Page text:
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Force for change

Force for change

18 June 2005

12:00 AM

18 June 2005

12:00 AM

It was something of a shock to hear the first episode this week of Radio Four’s adaptation of BBC television’s popular 1950s series Dixon of Dock Green (Wednesday). Were policemen ever like the bluff, wise, shrewd and avuncular constable George Dixon? As a child watching the series, I thought they were, and we expected them all to bend their knees and say, ‘Evenin’ all.’ Audiences also believed it, as the series, written by Ted, later Lord, Willis, ran for 21 years. By the time Jack Warner, who played Dixon, retired, he was 80 and hardly looking like a police constable, let alone being able to bend the knees.

Even if Dixons really did exist, they certainly don’t today. Cocooned in their hermetically sealed patrol cars, abandoning the solving of burglaries for motoring offences, shooting men armed with table legs and arresting householders who defend themselves from attack: that’s our image of the police today, rightly or wrongly. In this episode, ‘London Pride’, Dixon (David Calder) arrests a young man about to commit a crime and stops a landlord harassing his tenants. He has the time to pause for a cup of tea with those in his ‘manor’; he values his local knowledge as he patrols the beat. It sounded positively prehistoric: a policeman on the beat!

There’s poignancy, too, as Dixon realises that his new sidekick, PC Andy Crawford (David Tennant, played, mysteriously, with a Scottish accent), is one of the new breed of young policemen — zealous, officious and humourless. Dixon says dismissively, ‘Fresh out of police college, thinks he knows it all.’ He tells Crawford, ‘After 20 years in this game, you get to understand human nature a bit, Andy.’ He values experience, but Crawford replies that there won’t be bobbies on the beat any more but patrol cars. ‘It’s the way modern policing is going.’ How right he was. I don’t know if Willis wrote this prediction in the first episode in 1956, or if it was added by Sue Rodwell, who dramatised it for radio, but it was spot-on.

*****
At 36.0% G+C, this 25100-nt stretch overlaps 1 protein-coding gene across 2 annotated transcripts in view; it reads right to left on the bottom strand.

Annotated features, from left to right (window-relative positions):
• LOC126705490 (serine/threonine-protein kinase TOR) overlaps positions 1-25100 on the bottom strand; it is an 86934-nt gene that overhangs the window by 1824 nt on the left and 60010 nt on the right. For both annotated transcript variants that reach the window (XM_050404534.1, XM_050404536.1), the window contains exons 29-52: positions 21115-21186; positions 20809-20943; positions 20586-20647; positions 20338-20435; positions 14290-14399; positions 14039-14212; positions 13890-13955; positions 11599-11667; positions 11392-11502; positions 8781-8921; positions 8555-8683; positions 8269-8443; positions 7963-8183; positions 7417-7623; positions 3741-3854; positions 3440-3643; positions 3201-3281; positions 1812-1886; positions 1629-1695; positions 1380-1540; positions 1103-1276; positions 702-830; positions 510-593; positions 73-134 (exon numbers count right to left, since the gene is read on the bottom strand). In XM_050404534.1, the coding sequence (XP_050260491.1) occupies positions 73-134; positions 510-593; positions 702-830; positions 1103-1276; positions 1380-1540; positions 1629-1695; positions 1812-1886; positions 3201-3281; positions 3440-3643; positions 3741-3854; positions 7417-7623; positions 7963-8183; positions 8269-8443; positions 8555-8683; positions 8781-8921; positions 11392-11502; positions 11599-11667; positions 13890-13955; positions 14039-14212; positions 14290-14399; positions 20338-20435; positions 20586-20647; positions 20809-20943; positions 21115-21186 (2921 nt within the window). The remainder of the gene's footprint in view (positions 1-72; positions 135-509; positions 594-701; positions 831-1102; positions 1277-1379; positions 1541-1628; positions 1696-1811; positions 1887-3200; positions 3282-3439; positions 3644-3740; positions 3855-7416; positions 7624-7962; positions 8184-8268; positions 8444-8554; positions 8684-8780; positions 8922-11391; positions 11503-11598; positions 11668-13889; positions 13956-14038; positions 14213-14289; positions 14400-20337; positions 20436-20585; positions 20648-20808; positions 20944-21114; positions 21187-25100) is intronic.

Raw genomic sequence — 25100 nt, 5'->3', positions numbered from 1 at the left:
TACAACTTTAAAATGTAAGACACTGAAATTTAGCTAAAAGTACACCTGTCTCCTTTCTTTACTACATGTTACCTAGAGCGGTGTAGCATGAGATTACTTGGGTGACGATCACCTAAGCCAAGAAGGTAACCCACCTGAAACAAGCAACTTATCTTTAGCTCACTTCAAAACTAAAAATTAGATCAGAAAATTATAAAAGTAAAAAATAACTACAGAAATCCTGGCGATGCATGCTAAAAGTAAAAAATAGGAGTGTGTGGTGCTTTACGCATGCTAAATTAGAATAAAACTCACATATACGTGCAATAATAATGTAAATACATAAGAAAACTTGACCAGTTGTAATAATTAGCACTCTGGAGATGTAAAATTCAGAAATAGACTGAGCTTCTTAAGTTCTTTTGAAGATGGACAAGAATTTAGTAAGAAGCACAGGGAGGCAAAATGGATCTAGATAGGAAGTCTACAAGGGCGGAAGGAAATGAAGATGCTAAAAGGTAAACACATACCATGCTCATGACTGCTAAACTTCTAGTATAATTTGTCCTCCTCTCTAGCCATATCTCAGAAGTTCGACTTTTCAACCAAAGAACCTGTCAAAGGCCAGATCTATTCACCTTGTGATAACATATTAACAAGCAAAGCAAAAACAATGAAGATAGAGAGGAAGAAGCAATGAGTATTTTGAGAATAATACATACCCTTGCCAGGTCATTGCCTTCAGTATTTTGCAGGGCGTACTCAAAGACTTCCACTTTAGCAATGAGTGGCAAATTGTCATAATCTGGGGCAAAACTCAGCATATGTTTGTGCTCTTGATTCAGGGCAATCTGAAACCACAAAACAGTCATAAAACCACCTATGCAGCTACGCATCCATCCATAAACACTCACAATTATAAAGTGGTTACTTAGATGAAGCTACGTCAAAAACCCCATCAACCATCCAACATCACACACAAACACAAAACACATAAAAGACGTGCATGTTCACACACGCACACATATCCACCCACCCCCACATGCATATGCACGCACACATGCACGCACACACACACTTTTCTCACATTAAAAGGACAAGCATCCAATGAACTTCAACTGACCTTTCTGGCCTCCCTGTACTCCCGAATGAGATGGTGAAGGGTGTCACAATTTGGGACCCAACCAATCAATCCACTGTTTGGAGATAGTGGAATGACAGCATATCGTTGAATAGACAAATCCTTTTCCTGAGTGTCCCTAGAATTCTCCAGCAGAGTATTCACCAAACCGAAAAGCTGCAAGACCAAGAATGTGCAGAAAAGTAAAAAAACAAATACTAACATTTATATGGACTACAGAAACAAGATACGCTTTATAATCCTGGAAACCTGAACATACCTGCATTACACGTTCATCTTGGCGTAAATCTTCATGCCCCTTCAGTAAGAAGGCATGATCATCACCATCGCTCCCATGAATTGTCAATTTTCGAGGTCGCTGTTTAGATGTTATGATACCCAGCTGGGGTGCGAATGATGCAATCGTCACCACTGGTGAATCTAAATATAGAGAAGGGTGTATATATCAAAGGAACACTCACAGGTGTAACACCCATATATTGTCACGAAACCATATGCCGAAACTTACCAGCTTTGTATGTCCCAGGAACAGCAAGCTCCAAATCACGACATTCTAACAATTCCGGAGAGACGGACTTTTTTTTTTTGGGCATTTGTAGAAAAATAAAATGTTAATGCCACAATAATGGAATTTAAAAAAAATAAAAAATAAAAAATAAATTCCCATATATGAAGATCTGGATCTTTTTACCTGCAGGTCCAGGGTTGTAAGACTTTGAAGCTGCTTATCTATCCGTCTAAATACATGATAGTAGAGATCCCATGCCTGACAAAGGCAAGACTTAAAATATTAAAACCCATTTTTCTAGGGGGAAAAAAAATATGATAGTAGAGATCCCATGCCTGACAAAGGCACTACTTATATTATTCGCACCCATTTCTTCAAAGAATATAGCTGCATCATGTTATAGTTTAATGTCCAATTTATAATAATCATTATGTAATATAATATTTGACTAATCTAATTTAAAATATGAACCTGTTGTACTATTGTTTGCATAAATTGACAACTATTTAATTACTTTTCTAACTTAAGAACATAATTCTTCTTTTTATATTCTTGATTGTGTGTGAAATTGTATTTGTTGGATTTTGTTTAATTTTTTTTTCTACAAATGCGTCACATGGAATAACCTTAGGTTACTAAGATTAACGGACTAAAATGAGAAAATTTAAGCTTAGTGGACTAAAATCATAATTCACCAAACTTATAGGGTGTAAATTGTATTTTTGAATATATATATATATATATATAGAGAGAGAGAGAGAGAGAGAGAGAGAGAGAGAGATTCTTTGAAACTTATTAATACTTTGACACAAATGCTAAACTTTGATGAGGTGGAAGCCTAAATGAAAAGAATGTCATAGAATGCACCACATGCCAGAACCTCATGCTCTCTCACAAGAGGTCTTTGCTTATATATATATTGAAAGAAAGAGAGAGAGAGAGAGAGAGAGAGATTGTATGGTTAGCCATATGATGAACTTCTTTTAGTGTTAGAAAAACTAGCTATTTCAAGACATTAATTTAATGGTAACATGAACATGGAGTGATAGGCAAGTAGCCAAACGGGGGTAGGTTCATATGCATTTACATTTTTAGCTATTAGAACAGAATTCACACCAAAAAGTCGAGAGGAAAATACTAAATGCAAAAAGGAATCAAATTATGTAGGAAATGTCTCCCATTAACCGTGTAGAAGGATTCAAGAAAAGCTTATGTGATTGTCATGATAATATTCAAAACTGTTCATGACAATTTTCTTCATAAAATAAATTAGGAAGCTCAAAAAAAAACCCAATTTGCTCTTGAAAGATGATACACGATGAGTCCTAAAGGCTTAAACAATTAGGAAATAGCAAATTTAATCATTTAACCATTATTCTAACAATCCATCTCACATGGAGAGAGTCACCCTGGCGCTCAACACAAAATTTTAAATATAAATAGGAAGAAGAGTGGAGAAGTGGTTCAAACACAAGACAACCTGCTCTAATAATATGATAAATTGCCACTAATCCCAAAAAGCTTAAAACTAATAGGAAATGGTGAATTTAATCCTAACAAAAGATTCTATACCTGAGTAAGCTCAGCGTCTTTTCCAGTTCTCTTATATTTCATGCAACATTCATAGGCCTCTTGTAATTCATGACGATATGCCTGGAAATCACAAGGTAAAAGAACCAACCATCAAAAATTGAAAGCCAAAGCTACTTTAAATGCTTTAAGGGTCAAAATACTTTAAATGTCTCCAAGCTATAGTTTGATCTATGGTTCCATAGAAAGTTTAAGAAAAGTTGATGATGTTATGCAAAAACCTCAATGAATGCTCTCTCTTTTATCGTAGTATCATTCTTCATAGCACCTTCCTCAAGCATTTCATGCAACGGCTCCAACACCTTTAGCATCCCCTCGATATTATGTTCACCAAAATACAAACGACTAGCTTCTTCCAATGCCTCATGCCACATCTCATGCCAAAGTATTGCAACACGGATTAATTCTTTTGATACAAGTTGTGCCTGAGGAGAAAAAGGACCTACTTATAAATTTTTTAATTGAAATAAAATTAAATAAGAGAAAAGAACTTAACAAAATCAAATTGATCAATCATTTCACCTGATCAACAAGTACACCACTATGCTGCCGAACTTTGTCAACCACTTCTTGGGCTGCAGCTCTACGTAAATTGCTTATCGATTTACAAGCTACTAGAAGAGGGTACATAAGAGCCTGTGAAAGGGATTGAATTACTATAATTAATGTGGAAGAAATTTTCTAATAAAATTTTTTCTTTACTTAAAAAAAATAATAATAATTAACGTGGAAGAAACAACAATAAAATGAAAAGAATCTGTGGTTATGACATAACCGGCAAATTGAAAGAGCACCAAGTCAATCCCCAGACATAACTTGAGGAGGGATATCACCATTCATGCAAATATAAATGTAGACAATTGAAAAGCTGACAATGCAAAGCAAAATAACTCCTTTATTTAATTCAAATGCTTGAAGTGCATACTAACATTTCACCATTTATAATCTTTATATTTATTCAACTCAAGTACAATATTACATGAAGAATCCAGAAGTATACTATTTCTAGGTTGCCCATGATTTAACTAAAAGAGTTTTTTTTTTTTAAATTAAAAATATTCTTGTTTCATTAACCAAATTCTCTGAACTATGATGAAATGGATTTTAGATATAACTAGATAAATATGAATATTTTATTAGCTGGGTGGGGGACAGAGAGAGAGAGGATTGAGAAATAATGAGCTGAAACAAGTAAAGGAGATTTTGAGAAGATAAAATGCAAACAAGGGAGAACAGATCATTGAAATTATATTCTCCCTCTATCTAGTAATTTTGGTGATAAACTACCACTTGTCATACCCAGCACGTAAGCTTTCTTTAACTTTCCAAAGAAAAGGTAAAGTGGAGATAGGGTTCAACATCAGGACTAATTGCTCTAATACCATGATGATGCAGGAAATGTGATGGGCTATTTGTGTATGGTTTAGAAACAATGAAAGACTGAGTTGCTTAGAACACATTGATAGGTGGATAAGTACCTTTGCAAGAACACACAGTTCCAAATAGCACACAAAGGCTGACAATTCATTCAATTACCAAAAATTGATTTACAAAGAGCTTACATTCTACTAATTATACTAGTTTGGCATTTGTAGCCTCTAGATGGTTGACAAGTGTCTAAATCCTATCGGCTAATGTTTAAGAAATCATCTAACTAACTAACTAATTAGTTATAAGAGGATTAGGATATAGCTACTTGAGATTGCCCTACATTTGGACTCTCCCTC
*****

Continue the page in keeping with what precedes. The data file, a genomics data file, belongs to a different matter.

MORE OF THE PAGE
Sydney Smith, the writer, essayist and clergyman (1771–1845), must have been an acquired taste judging by the five-part series about him this week on Radio Four, Square Peg in a Round Hole: The Life and Opinions of Sydney Smith. Depending on taste, he was either a great wit or a monstrous windbag. He was certainly ahead of his time, opposing slavery and supporting Catholic emancipation, views that held him back in the Anglican Church. His works were read by Timothy West and the narrative by Colleen Prendergast as his daughter Saba. He had a view about everything, and she says of him that he could ‘find sermons in stones’. He described himself and his brothers as ‘intolerant and argumentative’, the ‘most overbearing set of boys that can be well imagined’.

His school, Winchester, was ‘a rough and cruel place. The whole system was one of abuse, neglect and vice. At a public school every boy is alternately tyrant and slave.’ Forty years after leaving school, he wrote a list of common fallacies, the first being that because fathers went through it their sons must, too. ‘And away goes his bleating progeny to the tyranny and sovereignty of the large chamber and the dormitory.’ University didn’t fare much better. ‘A father puts his son to university to spend his money, to lose what good qualities he has and to gain nothing useful in return.’ He became a curate on the Salisbury plain and was ‘the first and purist pauper of the hamlet and yet showing that in the midst of his worldly misery he has the heart of a gentleman and the spirit of a Christian and the kindness of a pastor’. ‘Poverty,’ he wrote, ‘is no disgrace to a man …but it is confoundedly inconvenient.’

He disliked his parish, Netheravon: ‘Nothing can equal the proud, the immeasurable, the awful dullness of this place in which I lie dead and buried…’ The villagers were ‘weak, witless people, totally wretched, without the sense to extricate themselves from their wretchedness’. He was something of a feminist, asking, ‘Why are we necessarily to doom a girl, whatever be her taste or capacity, to one unvaried line of petty and frivolous occupation?’ He couldn’t see ‘why books of history and reasoning are to be torn out of her hand and why she is to be sent like a butterfly to hover over the idle flowers of the field’. His fortunes improved later in life with an inheritance from his brother, a successful lawyer, of whom he remarked, ‘He has risen by his gravity and I have sunk by my levity.’

Smith, an interesting writer and polemicist, was never cut out to be a theologian, but instead was a great controversialist writer. He ended up as a canon of St Paul’s.


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